FORWARD ARTS FOUNDATION IN CONVERSATION WITH FIONA BENSON

FORWARD ARTS FOUNDATION: What does being shortlisted for the Forward Prizes mean for you?

FIONA BENSON: I was amazed to hear my book had been shortlisted for Best Collection. I’ve been nominated for First Collection and Single Poem before, and sort of watched the ‘Best Collection’ writers with something like reverence. It’s unbelievable that my own work is now on that shortlist.

FAF: Please tell us something about the creation of your shortlisted collection, from first words to final book. Does it mark a departure or change from your earlier work? Which poems in this collection are most important to you?

FB: My previous book Bright Travellers, was written over the course of a decade or so, and I certainly had more time back then for slow crafting, and more interest perhaps in the ‘perfect’ poem. I think while I still retain an obsessive drafting habit, I’ve become more interested in rough edges – and also I love the first jag of energy as a poem comes into being, so I’ve been trying to honour that in my work.

Many of these poems came in what felt like an involuntary rush, and sometimes in the case of the Zeus poems, I felt I didn’t want them, or couldn’t keep up. But I’m glad, looking back, that they chose me, even though it was hard to be in those poems sometimes. I’ve been asked where the Zeus poems in particular came from – a long buried experience, and then a sudden pouring-in of words, that I can only explain as coming out of the woods. There was no plan.

Many of the poems in the second half of the book, like ‘Meningitis’, or ‘Eurofighter Typhoon’, or ‘Mexican Free Tail Bats’ feel like they were waiting for me for a long time, and I’m very glad they finally found their voice and form.

FAF: Which poets do you admire most and what do you value in their work?

FB: This is a really tricky question, because there are so many poets whose work I am wholly in love with. Perhaps I should think about poets who maybe influenced the poems in this book?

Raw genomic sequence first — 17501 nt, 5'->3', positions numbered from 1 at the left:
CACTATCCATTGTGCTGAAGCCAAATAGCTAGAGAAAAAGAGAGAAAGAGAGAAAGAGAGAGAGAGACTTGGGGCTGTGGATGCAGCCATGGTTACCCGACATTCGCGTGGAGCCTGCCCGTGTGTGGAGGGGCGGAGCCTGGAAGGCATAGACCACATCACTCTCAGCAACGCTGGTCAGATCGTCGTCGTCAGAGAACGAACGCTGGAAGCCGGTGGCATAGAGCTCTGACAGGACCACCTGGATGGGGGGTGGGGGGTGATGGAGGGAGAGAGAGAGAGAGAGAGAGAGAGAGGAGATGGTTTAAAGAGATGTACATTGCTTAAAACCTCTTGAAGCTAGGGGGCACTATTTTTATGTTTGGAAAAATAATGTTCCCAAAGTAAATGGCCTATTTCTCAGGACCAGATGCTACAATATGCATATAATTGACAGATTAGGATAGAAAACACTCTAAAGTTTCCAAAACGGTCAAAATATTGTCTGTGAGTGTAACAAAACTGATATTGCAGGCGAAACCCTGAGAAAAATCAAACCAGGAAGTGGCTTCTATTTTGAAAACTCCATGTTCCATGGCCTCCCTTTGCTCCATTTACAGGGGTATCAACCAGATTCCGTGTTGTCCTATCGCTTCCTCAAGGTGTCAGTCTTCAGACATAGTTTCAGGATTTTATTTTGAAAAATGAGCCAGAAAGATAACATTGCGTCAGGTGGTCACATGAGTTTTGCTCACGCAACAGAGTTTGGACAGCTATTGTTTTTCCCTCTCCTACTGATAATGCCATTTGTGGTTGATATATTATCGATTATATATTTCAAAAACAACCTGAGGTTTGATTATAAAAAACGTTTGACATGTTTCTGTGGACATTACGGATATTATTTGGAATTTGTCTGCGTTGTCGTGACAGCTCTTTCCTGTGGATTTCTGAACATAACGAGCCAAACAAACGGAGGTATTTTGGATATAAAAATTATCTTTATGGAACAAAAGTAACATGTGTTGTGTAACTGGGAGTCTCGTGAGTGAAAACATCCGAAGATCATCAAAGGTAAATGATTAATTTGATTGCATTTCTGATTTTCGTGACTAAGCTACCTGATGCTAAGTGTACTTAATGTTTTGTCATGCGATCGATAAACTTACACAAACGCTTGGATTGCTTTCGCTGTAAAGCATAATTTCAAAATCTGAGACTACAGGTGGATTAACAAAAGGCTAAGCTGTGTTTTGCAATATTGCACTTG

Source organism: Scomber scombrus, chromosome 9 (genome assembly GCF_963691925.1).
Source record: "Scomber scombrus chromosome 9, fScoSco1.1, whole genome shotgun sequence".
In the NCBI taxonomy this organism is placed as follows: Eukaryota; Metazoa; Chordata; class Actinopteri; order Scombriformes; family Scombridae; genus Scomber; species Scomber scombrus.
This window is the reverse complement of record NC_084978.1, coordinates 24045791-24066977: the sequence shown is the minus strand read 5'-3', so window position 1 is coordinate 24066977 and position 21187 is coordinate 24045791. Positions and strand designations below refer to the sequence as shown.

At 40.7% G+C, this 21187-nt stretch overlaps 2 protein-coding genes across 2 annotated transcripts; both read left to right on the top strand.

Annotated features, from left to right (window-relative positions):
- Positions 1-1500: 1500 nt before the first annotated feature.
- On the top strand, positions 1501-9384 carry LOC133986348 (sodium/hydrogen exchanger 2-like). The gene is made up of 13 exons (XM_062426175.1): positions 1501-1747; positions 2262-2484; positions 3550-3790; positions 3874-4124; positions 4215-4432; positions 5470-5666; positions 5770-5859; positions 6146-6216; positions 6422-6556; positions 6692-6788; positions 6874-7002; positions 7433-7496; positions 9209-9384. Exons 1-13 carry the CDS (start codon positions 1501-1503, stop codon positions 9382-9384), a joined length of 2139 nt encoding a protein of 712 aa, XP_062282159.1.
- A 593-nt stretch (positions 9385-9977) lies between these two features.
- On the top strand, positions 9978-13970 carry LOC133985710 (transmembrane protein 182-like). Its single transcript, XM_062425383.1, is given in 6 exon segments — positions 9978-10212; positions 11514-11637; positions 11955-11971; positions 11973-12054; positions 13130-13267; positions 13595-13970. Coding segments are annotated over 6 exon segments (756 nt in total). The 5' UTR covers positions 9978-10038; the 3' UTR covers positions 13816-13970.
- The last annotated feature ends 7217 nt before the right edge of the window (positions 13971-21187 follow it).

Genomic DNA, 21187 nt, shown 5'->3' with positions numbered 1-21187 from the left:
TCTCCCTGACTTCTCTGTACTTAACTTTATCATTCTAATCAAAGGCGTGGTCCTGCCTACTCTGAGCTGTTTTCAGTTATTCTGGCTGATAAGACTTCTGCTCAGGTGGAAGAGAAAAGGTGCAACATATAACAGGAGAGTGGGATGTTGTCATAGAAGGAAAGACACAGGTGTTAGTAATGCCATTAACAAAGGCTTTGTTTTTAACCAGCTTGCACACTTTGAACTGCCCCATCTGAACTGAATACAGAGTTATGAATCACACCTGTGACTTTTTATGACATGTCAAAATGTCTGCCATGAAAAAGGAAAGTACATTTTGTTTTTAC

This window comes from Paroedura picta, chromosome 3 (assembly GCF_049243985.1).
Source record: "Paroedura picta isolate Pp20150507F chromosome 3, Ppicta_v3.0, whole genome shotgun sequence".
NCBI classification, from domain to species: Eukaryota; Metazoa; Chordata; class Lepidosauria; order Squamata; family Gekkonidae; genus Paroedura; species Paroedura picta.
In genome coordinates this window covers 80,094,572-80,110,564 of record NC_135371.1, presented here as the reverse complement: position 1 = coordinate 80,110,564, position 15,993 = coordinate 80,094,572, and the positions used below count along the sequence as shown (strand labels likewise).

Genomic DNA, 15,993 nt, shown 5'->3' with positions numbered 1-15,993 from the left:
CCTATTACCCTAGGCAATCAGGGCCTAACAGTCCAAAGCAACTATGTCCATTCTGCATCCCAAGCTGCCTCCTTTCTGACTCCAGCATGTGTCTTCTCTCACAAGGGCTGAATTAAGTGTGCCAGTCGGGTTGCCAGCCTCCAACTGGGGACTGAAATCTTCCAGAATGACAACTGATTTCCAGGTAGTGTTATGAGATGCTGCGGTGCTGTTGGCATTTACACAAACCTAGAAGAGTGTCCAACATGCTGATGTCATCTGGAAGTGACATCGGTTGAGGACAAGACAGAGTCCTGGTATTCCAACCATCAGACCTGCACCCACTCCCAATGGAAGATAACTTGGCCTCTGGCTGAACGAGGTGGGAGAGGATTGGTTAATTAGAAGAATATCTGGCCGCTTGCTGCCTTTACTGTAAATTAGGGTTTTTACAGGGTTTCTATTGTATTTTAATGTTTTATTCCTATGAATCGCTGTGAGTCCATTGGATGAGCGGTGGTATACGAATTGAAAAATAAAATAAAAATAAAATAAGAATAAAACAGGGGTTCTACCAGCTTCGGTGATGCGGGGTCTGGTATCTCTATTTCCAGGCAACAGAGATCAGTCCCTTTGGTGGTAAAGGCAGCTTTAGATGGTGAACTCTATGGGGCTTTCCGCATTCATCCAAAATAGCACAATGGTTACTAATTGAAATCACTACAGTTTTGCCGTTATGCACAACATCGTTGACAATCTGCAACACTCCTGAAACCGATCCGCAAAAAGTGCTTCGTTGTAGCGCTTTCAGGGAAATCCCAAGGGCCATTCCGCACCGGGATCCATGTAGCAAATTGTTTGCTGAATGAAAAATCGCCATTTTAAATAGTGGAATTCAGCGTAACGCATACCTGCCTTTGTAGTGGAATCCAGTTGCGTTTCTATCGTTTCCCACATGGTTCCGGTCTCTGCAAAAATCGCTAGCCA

Anne Carson, always and forever, though I cannot hope to emulate her style or incredible wit. I love poets who, like Carson, can tell stories through poems – Rita Dove, Robin Robertson, Hannah Sullivan; those who are constantly switching up their pace and diction, or playing with voice – John Berryman, Daljit Nagra.  A whole bevy of amazing American poets whose work I so admire for its engagement with the body and the human condition and its candour: Lucille Clifton, Mark Doty, Sharon Olds, Marie Howe, Matthew Dickman, beloved Walt Whitman. Ann Gray, whose pamphlet I wish I had more mothers is just gorgeous. Julia Copus – I emulate her ‘this is the poem’ form in this book. I workshopped some of the poems in this book with Julia and also with Claire Crowther, Jane Draycott, Annie Freud and Jenny  Lewis, and all these are poets whose work I greatly admire and am indebted to. Poets of the green world – Sean Borodale, Jean Sprackland, John Burnside, Mary Oliver, Louise Gluck, William Wordsworth… There are also poets who are somehow in my writing DNA – Seamus Heaney, Gerard Manley Hopkins, Sylvia Plath, Ted Hughes, Emily Dickinson, Kathleen Jamie. It always sounds a bit pretentious saying Shakespeare, but I studied his work for my PhD and I know that I owe so much to that close reading.

And there are always new discoveries and there are so many of my contemporaries whose work I love – Seán Hewitt, Liz Berry, Malika Booker, Danez Smith, Toby Martinez de las Rivas, Andrew McMillan, Frances Leviston – and now it starts to feel like organising my daughter’s birthday party; our house is small, we cannot invite all her friends, but the sad looks in the eyes of the left-out little ones as I put the invitations in the classroom trays haunt me… My poetry loves are wide ranging and promiscuous, and this is a very glib and tiny space to talk about them. Look at the ones I haven’t mentioned staring at me with big sad eyes. How can I not have mentioned Elizabeth Bishop or Thomas Hardy yet?! And what about lyricists – the popular ballads, the folksongs (I salute you, fabulous Anon), Nina Simone, Joni Mitchell, Jolie Holland…

FAF: What is next for you as a poet?

FB: I am currently working on a series of ‘Insect Love Songs’ with the radio producer and sound artist Mair Bosworth. It’s a commission for Arts & Culture, University of Exeter – we’re currently referring to them as ‘love bugs’ (!) and I’m having a tremendous time paddling in rivers looking for mayflies etc.

I’ve also been writing a lot about shame, and school, often in the same poem…

FAF: What advice would you give to anyone starting out in poetry today?

FB: What is this ‘in poetry’? Is that where I am? I’m not sure. But be kind. To yourself, and others.